The adsorption and thermal reaction of formaldehyde and formic acid on the clean and modified Fe(100) surface is studied. CH2O adsorbs molecularly on the clean Fe(100) surface without the formation of polymer (CH2O)x (paraformaldehyde) at exposures below 3.0 L. At 223 K, molecularly adsorbed CH2O is hydrogenated to form methoxy and dehydrogenated to form surface CO. Coadsorption of H2O and hydroxy species can oxidize this methoxy species to form formate. Methanol is observed as one of the desorption products for the coadsorption of H2O or OH and CH2O. The presence of adatomic C induces the formation of (CH2O)x polymers on the surface and changes the mechanism of CH2O decomposition. The presence of adatomic O decreases CH2O decomposition and increases molecular CH2O desorption. Oxygen alters the reactivity of the surface but not the reaction pathway for CH2O decomposition. At low exposures, formic acid adsorbs to produce a bidentate formate species on the Fe(100) surface at 100 K. A monodentate formate is observed at high coverage, which converts into a bidentate formate with higher symmetry at 253 K. This surface formate further decomposes to either desorb CO or form O(ad) and C(ad). On the c(2 × 2)-O and p(1 × 2)-OH surfaces, formic acid transfers carboxylic hydrogen to preadsorbed oxygen or hydroxyl to desorb H2O during the thermal decomposition reaction.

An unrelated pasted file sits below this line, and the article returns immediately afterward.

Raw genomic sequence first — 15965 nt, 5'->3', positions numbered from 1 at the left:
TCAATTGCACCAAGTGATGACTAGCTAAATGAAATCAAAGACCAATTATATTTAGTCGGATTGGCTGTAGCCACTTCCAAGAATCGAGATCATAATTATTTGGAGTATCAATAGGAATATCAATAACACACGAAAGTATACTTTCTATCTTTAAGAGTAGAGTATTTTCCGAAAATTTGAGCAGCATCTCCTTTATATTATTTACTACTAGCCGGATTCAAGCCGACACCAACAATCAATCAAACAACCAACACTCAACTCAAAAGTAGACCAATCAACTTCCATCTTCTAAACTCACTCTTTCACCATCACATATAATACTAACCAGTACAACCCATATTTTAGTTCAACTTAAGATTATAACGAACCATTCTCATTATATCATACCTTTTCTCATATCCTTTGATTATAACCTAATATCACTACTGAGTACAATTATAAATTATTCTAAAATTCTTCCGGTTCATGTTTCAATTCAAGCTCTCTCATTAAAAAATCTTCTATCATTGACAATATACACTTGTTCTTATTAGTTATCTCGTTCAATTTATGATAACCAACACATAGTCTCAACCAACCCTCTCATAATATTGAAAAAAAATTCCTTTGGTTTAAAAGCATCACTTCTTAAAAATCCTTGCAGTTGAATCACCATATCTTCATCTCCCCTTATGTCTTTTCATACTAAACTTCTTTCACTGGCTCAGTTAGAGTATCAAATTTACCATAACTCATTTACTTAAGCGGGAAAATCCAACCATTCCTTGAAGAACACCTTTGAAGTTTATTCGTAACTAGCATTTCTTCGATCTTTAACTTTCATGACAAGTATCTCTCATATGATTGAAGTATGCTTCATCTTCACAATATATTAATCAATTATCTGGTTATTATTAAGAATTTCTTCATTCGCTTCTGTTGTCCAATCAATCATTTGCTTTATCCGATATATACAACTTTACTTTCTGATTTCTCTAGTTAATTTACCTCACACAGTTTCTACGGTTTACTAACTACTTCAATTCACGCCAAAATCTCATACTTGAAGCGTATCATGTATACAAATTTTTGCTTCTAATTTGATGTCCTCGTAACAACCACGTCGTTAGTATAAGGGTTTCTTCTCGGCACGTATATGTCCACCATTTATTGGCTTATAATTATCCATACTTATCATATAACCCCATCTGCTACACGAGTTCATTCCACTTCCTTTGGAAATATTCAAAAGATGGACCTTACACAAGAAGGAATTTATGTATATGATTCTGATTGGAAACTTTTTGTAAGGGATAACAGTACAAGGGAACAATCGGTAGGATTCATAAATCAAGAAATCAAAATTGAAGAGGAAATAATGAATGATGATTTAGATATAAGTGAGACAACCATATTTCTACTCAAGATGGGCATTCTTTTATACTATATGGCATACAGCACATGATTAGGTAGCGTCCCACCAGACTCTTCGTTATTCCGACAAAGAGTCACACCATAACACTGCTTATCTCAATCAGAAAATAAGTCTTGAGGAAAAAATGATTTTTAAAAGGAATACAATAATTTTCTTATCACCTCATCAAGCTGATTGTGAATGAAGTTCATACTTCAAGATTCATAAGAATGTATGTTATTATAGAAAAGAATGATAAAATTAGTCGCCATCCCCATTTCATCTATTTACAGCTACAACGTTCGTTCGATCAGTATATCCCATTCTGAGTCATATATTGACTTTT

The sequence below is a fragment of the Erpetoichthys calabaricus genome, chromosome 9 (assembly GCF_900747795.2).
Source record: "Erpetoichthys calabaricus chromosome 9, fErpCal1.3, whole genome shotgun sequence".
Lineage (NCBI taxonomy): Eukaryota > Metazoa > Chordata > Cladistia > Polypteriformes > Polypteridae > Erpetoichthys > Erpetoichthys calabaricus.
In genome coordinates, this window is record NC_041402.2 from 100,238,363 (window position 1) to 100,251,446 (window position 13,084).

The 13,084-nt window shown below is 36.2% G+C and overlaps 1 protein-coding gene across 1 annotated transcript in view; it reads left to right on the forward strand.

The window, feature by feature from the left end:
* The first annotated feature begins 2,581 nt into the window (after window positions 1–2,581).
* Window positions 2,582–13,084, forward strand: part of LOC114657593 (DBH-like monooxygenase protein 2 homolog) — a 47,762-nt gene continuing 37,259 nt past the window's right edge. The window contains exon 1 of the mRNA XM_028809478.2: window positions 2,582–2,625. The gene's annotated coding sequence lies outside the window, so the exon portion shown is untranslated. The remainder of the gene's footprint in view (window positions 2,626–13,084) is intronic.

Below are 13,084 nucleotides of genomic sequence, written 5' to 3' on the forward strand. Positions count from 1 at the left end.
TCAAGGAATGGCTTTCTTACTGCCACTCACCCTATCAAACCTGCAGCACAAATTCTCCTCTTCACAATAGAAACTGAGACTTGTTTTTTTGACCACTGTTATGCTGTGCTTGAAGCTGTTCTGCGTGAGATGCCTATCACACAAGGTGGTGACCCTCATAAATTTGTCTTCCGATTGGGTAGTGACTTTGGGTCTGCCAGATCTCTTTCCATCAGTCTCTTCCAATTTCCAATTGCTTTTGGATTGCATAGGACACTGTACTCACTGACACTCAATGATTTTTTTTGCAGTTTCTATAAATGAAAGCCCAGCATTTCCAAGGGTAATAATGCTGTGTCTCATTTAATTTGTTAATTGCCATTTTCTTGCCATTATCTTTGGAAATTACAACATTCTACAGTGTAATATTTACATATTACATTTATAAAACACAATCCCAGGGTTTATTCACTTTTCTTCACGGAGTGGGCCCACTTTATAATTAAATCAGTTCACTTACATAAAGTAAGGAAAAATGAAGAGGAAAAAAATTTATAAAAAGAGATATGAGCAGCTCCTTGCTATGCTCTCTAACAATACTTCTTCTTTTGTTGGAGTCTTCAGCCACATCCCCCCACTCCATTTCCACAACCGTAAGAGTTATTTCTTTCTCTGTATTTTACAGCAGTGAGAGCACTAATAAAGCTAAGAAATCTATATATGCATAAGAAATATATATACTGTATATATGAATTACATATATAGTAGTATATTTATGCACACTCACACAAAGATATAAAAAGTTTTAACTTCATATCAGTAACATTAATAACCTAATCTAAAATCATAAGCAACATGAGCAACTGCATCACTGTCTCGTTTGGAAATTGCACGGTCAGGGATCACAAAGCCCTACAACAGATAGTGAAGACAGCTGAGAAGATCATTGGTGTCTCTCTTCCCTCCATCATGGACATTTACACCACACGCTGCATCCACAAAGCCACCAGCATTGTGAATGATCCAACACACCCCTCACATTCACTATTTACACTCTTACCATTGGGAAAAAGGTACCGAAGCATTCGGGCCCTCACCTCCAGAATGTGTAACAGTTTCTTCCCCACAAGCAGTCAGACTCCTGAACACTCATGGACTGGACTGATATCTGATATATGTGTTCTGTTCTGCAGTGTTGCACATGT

ASJC Scopus subject areas